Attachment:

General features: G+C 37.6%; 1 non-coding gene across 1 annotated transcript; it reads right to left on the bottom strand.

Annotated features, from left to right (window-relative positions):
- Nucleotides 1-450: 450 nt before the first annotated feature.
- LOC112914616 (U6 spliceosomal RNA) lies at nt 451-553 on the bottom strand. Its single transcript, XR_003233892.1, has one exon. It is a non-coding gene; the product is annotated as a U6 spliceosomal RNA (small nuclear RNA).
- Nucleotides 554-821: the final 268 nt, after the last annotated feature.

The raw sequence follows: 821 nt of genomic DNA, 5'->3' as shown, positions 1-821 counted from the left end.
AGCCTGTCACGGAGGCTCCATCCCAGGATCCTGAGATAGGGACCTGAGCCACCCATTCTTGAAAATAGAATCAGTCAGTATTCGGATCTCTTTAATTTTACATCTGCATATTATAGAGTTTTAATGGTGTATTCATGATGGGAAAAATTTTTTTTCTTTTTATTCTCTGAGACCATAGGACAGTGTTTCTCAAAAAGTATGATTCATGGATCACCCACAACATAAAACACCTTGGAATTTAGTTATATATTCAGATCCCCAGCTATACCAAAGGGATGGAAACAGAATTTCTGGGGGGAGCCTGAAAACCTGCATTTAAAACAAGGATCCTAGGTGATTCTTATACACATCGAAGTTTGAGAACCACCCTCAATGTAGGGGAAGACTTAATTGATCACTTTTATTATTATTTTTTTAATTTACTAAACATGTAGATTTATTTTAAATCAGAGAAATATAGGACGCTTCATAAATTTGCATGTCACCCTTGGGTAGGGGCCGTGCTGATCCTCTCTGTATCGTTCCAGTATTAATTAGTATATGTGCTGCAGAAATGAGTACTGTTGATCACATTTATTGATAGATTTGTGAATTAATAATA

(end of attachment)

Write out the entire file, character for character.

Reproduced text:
General features: G+C 37.6%; 1 non-coding gene across 1 annotated transcript; it reads right to left on the bottom strand.

Annotated features, from left to right (window-relative positions):
- Nucleotides 1-450: 450 nt before the first annotated feature.
- LOC112914616 (U6 spliceosomal RNA) lies at nt 451-553 on the bottom strand. Its single transcript, XR_003233892.1, has one exon. It is a non-coding gene; the product is annotated as a U6 spliceosomal RNA (small nuclear RNA).
- Nucleotides 554-821: the final 268 nt, after the last annotated feature.

The raw sequence follows: 821 nt of genomic DNA, 5'->3' as shown, positions 1-821 counted from the left end.
AGCCTGTCACGGAGGCTCCATCCCAGGATCCTGAGATAGGGACCTGAGCCACCCATTCTTGAAAATAGAATCAGTCAGTATTCGGATCTCTTTAATTTTACATCTGCATATTATAGAGTTTTAATGGTGTATTCATGATGGGAAAAATTTTTTTTCTTTTTATTCTCTGAGACCATAGGACAGTGTTTCTCAAAAAGTATGATTCATGGATCACCCACAACATAAAACACCTTGGAATTTAGTTATATATTCAGATCCCCAGCTATACCAAAGGGATGGAAACAGAATTTCTGGGGGGAGCCTGAAAACCTGCATTTAAAACAAGGATCCTAGGTGATTCTTATACACATCGAAGTTTGAGAACCACCCTCAATGTAGGGGAAGACTTAATTGATCACTTTTATTATTATTTTTTTAATTTACTAAACATGTAGATTTATTTTAAATCAGAGAAATATAGGACGCTTCATAAATTTGCATGTCACCCTTGGGTAGGGGCCGTGCTGATCCTCTCTGTATCGTTCCAGTATTAATTAGTATATGTGCTGCAGAAATGAGTACTGTTGATCACATTTATTGATAGATTTGTGAATTAATAATA